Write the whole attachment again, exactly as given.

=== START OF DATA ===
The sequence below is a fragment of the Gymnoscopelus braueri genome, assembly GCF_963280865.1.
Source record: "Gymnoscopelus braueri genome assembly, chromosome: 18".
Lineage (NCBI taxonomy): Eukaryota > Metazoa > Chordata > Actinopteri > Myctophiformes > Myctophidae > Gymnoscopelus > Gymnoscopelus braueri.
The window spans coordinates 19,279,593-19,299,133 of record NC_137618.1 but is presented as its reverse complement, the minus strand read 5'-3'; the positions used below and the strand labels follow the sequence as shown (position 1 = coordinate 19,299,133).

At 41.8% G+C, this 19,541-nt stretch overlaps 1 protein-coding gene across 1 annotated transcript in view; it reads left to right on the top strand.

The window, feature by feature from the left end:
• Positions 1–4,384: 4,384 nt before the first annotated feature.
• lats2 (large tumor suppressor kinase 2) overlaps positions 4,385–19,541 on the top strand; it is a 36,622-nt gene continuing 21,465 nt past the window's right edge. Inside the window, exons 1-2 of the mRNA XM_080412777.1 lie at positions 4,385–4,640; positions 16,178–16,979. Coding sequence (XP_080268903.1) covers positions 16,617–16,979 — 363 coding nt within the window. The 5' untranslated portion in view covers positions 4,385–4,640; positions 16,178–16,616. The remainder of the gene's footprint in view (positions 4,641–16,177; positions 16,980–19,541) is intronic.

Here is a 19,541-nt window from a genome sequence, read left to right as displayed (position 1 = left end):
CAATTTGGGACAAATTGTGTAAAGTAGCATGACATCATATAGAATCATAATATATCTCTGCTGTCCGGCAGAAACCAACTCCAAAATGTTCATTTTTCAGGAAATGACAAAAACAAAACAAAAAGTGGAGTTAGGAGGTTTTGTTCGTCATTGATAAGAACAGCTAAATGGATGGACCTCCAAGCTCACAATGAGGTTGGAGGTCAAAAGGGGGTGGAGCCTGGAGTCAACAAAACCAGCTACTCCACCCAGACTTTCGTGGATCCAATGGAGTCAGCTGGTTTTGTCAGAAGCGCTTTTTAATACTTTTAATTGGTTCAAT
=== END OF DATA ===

The sequence below is a fragment of the Gymnoscopelus braueri genome, assembly GCF_963280865.1.
Source record: "Gymnoscopelus braueri genome assembly, chromosome: 18".
Lineage (NCBI taxonomy): Eukaryota > Metazoa > Chordata > Actinopteri > Myctophiformes > Myctophidae > Gymnoscopelus > Gymnoscopelus braueri.
The window spans coordinates 19,279,593-19,299,133 of record NC_137618.1 but is presented as its reverse complement, the minus strand read 5'-3'; the positions used below and the strand labels follow the sequence as shown (position 1 = coordinate 19,299,133).

At 41.8% G+C, this 19,541-nt stretch overlaps 1 protein-coding gene across 1 annotated transcript in view; it reads left to right on the top strand.

The window, feature by feature from the left end:
• Positions 1–4,384: 4,384 nt before the first annotated feature.
• lats2 (large tumor suppressor kinase 2) overlaps positions 4,385–19,541 on the top strand; it is a 36,622-nt gene continuing 21,465 nt past the window's right edge. Inside the window, exons 1-2 of the mRNA XM_080412777.1 lie at positions 4,385–4,640; positions 16,178–16,979. Coding sequence (XP_080268903.1) covers positions 16,617–16,979 — 363 coding nt within the window. The 5' untranslated portion in view covers positions 4,385–4,640; positions 16,178–16,616. The remainder of the gene's footprint in view (positions 4,641–16,177; positions 16,980–19,541) is intronic.

Here is a 19,541-nt window from a genome sequence, read left to right as displayed (position 1 = left end):
CAATTTGGGACAAATTGTGTAAAGTAGCATGACATCATATAGAATCATAATATATCTCTGCTGTCCGGCAGAAACCAACTCCAAAATGTTCATTTTTCAGGAAATGACAAAAACAAAACAAAAAGTGGAGTTAGGAGGTTTTGTTCGTCATTGATAAGAACAGCTAAATGGATGGACCTCCAAGCTCACAATGAGGTTGGAGGTCAAAAGGGGGTGGAGCCTGGAGTCAACAAAACCAGCTACTCCACCCAGACTTTCGTGGATCCAATGGAGTCAGCTGGTTTTGTCAGAAGCGCTTTTTAATACTTTTAATTGGTTCAAT